ISLAMABAD: Pakistan PM Imran Khan has said the country will “absolutely not” allow the CIA to use bases on its soil for cross-border counter-terrorism missions following the withdrawal of American forces from Afghanistan.
“There is no way we are going to allow any bases, any sort of action from Pakistani territory into Afghanistan,” Imran said in an interview to be aired by HBO on Sunday. “Pakistan will not allow the CIA or US special forces to base themselves inside this country ever again.”
Despite an uneasy relationship with Pakistan, the US had conducted hundreds of drone strikes and cross-border counter-terrorism operations from Pakistani soil since 2004. For nearly a decade, Pakistani authorities had denied allowing the CIA to use its bases. In 2013, however, ex-President Pervez Musharraf admitted giving permission to the CIA to launch drone attacks from bases in his country, breaking the official policy of blanket denial of involvement.
Despite rumours and claims by some opposition leaders that Pakistan’s military leadership has tacitly agreed to allow the CIA to base itself in the country again for counter-terrorism operations and intelligence gathering on Afghanistan, observers believe that it would be political suicide for Khan to embrace the presence of the CIA or special forces on his country’s soil.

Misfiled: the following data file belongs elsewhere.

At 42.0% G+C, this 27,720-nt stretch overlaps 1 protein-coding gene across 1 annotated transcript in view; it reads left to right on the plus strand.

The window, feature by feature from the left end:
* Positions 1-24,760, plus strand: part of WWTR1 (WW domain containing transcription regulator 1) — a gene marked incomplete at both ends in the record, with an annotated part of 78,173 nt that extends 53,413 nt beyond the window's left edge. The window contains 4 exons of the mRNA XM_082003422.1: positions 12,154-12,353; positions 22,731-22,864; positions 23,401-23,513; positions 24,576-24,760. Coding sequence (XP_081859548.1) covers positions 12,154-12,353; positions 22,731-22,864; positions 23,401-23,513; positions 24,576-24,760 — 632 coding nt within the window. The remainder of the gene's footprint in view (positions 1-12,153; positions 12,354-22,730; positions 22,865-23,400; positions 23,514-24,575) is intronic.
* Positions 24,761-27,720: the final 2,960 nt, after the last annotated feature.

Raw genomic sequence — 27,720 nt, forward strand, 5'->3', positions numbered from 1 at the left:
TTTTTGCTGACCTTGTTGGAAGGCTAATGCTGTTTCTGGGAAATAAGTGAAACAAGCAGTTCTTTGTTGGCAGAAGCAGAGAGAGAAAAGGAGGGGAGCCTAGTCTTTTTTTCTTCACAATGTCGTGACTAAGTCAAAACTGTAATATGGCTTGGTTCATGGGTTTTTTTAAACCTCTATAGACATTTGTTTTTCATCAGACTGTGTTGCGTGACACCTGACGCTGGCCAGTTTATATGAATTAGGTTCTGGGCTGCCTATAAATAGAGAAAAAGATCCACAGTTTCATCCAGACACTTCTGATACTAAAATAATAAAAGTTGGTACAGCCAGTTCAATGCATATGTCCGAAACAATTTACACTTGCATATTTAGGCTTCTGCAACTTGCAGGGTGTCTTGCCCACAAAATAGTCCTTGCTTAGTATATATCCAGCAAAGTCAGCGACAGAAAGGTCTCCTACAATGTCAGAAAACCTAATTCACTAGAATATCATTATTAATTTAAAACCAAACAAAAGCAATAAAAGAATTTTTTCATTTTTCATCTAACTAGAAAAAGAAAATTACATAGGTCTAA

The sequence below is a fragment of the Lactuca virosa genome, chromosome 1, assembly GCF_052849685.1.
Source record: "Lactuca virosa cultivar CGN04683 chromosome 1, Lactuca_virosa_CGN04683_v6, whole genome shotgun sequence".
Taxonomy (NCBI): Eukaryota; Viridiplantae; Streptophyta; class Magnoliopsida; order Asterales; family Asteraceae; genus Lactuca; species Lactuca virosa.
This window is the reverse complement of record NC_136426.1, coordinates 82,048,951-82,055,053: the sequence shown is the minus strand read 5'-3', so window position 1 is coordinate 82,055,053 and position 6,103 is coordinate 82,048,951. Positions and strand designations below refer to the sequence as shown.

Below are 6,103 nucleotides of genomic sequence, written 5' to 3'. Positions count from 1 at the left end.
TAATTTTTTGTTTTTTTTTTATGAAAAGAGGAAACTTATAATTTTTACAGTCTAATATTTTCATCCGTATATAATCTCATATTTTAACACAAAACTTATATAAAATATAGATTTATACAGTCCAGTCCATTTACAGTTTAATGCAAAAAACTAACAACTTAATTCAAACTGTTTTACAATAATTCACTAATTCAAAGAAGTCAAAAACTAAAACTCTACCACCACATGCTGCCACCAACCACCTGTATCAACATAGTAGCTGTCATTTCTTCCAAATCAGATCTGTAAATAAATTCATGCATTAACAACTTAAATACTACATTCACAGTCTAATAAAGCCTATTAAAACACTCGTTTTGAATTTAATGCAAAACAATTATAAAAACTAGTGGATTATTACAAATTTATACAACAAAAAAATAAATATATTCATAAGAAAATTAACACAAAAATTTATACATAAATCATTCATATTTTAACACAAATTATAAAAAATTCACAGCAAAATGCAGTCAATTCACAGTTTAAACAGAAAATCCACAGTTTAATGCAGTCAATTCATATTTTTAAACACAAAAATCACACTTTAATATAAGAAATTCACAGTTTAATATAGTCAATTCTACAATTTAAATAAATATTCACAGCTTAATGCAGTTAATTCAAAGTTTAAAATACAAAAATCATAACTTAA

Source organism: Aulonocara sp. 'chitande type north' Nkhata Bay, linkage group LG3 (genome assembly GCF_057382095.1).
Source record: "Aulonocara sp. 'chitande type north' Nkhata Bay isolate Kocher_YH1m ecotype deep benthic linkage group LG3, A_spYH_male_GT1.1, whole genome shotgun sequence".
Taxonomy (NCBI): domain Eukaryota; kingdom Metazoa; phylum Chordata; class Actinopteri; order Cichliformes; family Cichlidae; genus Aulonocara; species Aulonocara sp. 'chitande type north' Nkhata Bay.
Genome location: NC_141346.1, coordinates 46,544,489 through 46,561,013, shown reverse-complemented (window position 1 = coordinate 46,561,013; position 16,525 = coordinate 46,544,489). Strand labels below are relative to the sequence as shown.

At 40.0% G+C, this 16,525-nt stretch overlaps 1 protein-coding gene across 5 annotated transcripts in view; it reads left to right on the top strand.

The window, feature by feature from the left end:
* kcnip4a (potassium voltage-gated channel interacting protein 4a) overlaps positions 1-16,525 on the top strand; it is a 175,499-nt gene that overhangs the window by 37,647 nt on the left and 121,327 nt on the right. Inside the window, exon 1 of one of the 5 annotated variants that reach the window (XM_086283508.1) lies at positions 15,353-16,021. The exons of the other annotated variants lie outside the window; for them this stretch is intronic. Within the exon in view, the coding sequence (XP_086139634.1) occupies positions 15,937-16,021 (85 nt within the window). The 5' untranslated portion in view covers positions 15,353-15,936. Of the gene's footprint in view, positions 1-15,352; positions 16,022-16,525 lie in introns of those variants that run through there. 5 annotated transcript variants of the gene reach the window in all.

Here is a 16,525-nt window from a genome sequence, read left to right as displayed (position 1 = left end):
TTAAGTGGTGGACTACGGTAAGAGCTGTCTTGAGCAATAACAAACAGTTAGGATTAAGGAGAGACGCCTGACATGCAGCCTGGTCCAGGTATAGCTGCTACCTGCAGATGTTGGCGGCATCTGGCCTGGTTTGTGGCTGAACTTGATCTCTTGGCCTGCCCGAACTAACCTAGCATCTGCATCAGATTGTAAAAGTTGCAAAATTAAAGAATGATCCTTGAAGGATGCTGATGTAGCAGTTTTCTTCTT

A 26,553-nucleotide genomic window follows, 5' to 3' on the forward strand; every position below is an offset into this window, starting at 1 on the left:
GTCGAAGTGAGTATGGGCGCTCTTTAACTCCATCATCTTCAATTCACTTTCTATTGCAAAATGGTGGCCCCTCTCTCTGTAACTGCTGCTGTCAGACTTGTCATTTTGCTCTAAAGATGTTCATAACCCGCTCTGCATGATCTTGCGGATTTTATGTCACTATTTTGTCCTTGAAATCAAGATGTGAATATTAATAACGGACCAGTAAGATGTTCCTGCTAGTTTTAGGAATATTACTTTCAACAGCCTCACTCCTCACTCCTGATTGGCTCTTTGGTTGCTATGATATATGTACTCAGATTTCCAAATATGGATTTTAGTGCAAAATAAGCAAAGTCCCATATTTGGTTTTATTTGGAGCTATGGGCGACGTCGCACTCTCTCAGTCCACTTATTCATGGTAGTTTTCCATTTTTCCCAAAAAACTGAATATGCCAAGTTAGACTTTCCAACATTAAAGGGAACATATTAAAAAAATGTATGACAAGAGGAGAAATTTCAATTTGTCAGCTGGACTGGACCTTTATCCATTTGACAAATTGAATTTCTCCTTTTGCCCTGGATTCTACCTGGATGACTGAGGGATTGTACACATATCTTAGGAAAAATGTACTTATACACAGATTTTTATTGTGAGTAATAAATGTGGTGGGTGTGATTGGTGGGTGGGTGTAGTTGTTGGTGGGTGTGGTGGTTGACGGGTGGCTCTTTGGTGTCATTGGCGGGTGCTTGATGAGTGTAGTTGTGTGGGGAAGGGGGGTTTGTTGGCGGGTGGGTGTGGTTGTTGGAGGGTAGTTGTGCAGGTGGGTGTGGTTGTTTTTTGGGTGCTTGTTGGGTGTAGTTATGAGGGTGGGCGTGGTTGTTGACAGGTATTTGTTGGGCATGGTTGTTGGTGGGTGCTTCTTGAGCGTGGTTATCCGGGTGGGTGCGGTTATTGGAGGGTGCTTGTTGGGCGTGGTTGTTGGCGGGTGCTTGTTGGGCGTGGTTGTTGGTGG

CIA director William Burns did not meet with Imran when he made an unannounced visit to Islamabad last month to meet Army chief Gen Qamar Javed Bajwa and ISI head Lt Gen Faiz Hamid. Burns’s secret visit was aimed at exploring the possibility of counter-terrorism cooperation between the two sides.
Earlier this month, White House national security adviser Jake Sullivan had claimed that the US had “constructive discussions” with Pakistan about ensuring that Afghanistan would never again become a base from which terrorist groups would attack it. He declined to go into specifics.
Gen Mark Milley, chairman of the US joint chiefs of staff, had testified that the risk of attack on the US would only increase if the Afghanistan government collapsed and the country saw a civil war.
Defense secretary Lloyd Austin had told the congress this week that it would take terror groups like al-Qaeda and IS possibly two years to develop the capability to strike the US homeland.
Last month, Afghan President Ashraf Ghani had said that getting Pakistan on board the peace process in his country would be the pivotal factor to restoration of stability. “The US now plays only a minor role. The question of peace or hostility is now in Pakistani hands,” Ghani said, referring to Pakistan military’s deep ties with the Taliban.